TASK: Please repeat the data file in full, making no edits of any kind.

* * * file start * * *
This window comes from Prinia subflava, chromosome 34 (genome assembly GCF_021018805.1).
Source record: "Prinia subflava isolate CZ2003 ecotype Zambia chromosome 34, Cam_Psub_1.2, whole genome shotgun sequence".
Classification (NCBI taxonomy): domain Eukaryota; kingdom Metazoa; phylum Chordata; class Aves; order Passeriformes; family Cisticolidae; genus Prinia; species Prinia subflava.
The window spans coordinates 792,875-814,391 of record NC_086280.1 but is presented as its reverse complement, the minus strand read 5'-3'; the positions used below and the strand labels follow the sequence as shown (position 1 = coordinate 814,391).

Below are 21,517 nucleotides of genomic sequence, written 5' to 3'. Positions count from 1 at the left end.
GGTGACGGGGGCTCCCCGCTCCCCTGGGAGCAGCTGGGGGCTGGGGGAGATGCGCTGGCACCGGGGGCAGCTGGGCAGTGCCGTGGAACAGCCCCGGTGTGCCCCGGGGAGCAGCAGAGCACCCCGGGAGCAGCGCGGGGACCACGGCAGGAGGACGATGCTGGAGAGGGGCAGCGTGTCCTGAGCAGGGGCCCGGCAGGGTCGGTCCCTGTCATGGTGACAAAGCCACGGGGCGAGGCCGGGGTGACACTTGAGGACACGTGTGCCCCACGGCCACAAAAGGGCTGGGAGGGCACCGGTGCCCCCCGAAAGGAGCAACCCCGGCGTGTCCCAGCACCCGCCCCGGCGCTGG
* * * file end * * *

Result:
This window comes from Prinia subflava, chromosome 34 (genome assembly GCF_021018805.1).
Source record: "Prinia subflava isolate CZ2003 ecotype Zambia chromosome 34, Cam_Psub_1.2, whole genome shotgun sequence".
Classification (NCBI taxonomy): domain Eukaryota; kingdom Metazoa; phylum Chordata; class Aves; order Passeriformes; family Cisticolidae; genus Prinia; species Prinia subflava.
The window spans coordinates 792,875-814,391 of record NC_086280.1 but is presented as its reverse complement, the minus strand read 5'-3'; the positions used below and the strand labels follow the sequence as shown (position 1 = coordinate 814,391).

Below are 21,517 nucleotides of genomic sequence, written 5' to 3'. Positions count from 1 at the left end.
GGTGACGGGGGCTCCCCGCTCCCCTGGGAGCAGCTGGGGGCTGGGGGAGATGCGCTGGCACCGGGGGCAGCTGGGCAGTGCCGTGGAACAGCCCCGGTGTGCCCCGGGGAGCAGCAGAGCACCCCGGGAGCAGCGCGGGGACCACGGCAGGAGGACGATGCTGGAGAGGGGCAGCGTGTCCTGAGCAGGGGCCCGGCAGGGTCGGTCCCTGTCATGGTGACAAAGCCACGGGGCGAGGCCGGGGTGACACTTGAGGACACGTGTGCCCCACGGCCACAAAAGGGCTGGGAGGGCACCGGTGCCCCCCGAAAGGAGCAACCCCGGCGTGTCCCAGCACCCGCCCCGGCGCTGG